Friday may go down as one of the saddest and most fateful days in recent memory in the New England short track scene.
As RaceDayCT reported earlier Friday, Thompson Speedway Motorsports Park CEO Jonathan Hoenig sent out a letter to competitors announcing that the 2020 season would comprise of a six-race schedule and a reduced purse structure. The new structure cuts winnings down to just $425 for the winner of the track’s Sunoco Modified division, $300 for Late Models, $250 for SK Lights, $175 for Limited Sportsman, and $125 for Mini Stocks. Furthermore, only the top-10 will receive any money in each division.
Should competitors not agree to these changes by January 15 of next year, “we will be forced to eliminate the NASCAR sanction and the NWS program entirely here at Thompson,” Hoenig wrote.
To proceed to not only cut the number of scheduled events but also the purses of those races, which will almost certainly result in a massive cut in car count, is a suicidal move from the perspective of the oval track.
It’s no secret that improvements at Thompson in recent years have been focused heavily on building the new 1.7-mile road course, which cost the track an estimated $5.5 million. It appears that no such work is on the horizon for the oval. The oval is in need of being resurfaced in the near future, but according to Hoenig, “As of right now, revenues from NWS events simply do not justify this major expense. The track condition will eventually not allow for safe racing conditions which will lead to the inevitable abandonment of portions of the track.”
It’s almost like the Thompson Speedway management is daring drivers not to compete in 2020. They’ve cut the purses. They’ve cut the schedule. Now, they’re telling teams that they won’t be fixing the oval and plan on abandoning it in the near future. To be blunt, what’s the deal?
Eight-time Thompson Sunoco Modified champion Keith Rocco certainly feels that way.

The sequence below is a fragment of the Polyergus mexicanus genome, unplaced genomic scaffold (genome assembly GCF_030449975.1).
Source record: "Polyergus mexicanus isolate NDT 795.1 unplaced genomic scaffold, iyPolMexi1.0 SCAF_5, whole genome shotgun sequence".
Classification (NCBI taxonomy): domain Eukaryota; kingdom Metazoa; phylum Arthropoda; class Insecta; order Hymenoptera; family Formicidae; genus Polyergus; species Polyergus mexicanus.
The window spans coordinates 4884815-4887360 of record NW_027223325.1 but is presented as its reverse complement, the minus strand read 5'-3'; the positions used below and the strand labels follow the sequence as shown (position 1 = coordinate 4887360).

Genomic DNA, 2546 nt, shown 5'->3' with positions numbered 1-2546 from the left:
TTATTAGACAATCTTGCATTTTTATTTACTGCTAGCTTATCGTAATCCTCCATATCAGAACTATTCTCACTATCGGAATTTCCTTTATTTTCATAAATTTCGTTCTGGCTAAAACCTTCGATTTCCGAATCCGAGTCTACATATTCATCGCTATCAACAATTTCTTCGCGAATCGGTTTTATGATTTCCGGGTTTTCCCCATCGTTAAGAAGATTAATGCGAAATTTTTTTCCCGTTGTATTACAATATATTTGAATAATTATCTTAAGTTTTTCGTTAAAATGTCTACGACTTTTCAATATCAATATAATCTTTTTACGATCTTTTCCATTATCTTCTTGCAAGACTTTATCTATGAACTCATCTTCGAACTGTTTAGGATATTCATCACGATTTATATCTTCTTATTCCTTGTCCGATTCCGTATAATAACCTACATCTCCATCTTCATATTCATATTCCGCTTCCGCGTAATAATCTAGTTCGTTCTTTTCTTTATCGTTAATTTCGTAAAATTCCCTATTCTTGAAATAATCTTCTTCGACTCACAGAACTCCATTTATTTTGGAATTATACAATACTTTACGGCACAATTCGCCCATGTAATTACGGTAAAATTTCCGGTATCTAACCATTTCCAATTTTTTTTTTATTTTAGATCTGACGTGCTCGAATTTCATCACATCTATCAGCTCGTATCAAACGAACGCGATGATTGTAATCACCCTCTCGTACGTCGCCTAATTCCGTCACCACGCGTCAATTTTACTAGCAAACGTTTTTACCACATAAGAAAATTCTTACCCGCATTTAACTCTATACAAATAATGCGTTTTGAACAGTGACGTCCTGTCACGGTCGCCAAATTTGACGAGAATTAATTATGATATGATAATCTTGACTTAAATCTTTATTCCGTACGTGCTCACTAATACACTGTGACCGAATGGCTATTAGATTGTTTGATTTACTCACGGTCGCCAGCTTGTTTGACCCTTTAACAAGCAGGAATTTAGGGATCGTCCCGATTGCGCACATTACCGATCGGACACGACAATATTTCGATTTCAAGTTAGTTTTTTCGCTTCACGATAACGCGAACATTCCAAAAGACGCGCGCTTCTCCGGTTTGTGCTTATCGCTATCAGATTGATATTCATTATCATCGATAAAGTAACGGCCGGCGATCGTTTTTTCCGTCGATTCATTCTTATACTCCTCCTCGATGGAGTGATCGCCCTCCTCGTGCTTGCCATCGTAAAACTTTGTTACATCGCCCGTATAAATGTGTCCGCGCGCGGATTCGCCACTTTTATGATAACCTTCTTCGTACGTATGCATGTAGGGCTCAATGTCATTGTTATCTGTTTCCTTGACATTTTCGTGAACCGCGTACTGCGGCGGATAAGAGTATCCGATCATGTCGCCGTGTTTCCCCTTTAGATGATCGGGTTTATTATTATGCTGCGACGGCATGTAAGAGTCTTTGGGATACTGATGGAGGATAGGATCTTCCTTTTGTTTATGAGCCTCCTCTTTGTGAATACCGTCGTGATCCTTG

“After reading the email that they sent out and seeing what the actual payout is, the way I read between the lines is they’re in a roundabout way trying to push the [oval] track guys away,” Rocco told RaceDayCT. “To me it seems like it’s going to be ‘Okay, you don’t want to race so we probably won’t race.’ That’s the way I read between the lines. But it’s not going to stop us.”
You have every right to be incensed at this move by track management.
Thompson Speedway Motorsports Park is an institution among ovals not only in New England but across the country too. Cars have been turning laps at the 5/8-mile oval since 1940. It is the oldest asphalt-paved oval racetrack in America.
It is nothing short of a slap in the face to both the competitors and fans to slim down both the number of races and the payouts to laughably low levels.
Names including Stevens, DeSarro, Evans, Hirschman, Christopher, and Stefanik have all raced at Thompson. All of that is now in jeopardy.
It is clear that from the way the oval has been treated since 2012 when the track announced that weekly racing would no longer be in the plans going forward, that the plan has always been to make the road course the focal point of the facility. That’s a shame for the short track racing community.
But it doesn’t have to be this way.
Too many tracks have closed or faded away in recent years. Should Thompson pull its NASCAR sanction, there will be only two tracks in southern New England sanctioned by NASCAR: Stafford Motor Speedway and Seekonk Speedway. Only Stafford races SK Modifieds on a regular basis.
If the Hoenig family doesn’t feel like running the oval, why not outsource oval operations, separate from the road course, to someone else. Based on the 2019 season, there is certainly enough interest to make something viable out of this situation.
The truth is that Thompson Speedway is too important to the racing world to just fade away.
It can’t end this way.